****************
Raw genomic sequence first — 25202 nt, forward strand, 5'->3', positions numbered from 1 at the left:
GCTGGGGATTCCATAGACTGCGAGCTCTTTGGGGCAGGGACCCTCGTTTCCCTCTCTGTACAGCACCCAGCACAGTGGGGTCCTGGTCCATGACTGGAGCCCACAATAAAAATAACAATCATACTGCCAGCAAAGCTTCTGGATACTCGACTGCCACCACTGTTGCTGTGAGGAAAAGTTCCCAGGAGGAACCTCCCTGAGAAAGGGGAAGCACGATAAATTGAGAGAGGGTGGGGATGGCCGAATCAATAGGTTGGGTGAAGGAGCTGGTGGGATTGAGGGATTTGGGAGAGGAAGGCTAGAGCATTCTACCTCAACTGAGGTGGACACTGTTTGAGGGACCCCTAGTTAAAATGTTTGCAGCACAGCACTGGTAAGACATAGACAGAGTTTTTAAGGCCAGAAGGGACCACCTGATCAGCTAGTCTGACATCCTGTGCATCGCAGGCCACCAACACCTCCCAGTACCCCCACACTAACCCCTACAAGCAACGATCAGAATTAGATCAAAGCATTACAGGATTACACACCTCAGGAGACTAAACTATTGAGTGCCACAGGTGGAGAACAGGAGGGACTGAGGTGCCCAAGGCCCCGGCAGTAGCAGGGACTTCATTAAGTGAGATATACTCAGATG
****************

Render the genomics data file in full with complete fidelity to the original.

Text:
Raw genomic sequence first — 25202 nt, forward strand, 5'->3', positions numbered from 1 at the left:
GCTGGGGATTCCATAGACTGCGAGCTCTTTGGGGCAGGGACCCTCGTTTCCCTCTCTGTACAGCACCCAGCACAGTGGGGTCCTGGTCCATGACTGGAGCCCACAATAAAAATAACAATCATACTGCCAGCAAAGCTTCTGGATACTCGACTGCCACCACTGTTGCTGTGAGGAAAAGTTCCCAGGAGGAACCTCCCTGAGAAAGGGGAAGCACGATAAATTGAGAGAGGGTGGGGATGGCCGAATCAATAGGTTGGGTGAAGGAGCTGGTGGGATTGAGGGATTTGGGAGAGGAAGGCTAGAGCATTCTACCTCAACTGAGGTGGACACTGTTTGAGGGACCCCTAGTTAAAATGTTTGCAGCACAGCACTGGTAAGACATAGACAGAGTTTTTAAGGCCAGAAGGGACCACCTGATCAGCTAGTCTGACATCCTGTGCATCGCAGGCCACCAACACCTCCCAGTACCCCCACACTAACCCCTACAAGCAACGATCAGAATTAGATCAAAGCATTACAGGATTACACACCTCAGGAGACTAAACTATTGAGTGCCACAGGTGGAGAACAGGAGGGACTGAGGTGCCCAAGGCCCCGGCAGTAGCAGGGACTTCATTAAGTGAGATATACTCAGATG